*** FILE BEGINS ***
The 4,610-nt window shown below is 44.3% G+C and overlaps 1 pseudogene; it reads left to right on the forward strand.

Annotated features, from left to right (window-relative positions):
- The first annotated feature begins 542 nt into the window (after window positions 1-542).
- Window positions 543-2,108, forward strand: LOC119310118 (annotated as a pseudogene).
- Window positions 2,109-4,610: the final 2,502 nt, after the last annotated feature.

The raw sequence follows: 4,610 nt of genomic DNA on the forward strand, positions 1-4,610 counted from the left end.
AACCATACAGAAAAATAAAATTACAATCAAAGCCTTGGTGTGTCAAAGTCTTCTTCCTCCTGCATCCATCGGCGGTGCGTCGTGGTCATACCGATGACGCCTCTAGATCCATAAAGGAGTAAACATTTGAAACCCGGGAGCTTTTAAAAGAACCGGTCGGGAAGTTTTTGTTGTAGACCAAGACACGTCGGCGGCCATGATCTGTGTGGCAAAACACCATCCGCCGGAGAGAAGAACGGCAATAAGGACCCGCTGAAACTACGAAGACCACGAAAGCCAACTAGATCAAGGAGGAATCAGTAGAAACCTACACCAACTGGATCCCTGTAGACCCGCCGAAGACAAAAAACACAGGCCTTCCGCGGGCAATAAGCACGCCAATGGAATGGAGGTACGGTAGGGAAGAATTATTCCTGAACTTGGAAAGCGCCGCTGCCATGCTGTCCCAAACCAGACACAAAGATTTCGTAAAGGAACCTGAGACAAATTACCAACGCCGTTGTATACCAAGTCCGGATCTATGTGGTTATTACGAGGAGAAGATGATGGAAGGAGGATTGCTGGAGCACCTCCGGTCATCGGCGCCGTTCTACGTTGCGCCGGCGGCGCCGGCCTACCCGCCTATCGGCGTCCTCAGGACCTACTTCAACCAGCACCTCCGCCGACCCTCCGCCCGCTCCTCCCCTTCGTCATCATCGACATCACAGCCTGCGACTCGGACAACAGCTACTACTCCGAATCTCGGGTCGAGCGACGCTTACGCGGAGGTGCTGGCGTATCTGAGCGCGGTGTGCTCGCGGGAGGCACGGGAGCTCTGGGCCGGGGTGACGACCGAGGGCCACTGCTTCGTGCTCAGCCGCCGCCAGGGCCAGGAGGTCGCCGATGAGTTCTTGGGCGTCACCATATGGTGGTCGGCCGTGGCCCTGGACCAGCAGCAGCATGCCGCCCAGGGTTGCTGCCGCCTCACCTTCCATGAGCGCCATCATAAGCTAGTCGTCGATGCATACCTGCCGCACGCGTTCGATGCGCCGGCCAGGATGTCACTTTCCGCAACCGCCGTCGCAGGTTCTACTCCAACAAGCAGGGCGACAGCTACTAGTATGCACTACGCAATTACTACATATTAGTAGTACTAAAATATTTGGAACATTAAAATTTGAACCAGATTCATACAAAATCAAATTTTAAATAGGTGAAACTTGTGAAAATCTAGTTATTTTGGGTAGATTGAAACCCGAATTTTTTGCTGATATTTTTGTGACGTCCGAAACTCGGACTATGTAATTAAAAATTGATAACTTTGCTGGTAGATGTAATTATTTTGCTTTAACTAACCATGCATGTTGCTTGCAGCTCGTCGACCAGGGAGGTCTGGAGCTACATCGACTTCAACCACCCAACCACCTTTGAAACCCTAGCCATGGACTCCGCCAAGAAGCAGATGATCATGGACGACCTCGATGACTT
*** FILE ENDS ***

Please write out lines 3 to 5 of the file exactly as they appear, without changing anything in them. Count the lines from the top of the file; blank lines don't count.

- The first annotated feature begins 542 nt into the window (after window positions 1-542).
- Window positions 543-2,108, forward strand: LOC119310118 (annotated as a pseudogene).
- Window positions 2,109-4,610: the final 2,502 nt, after the last annotated feature.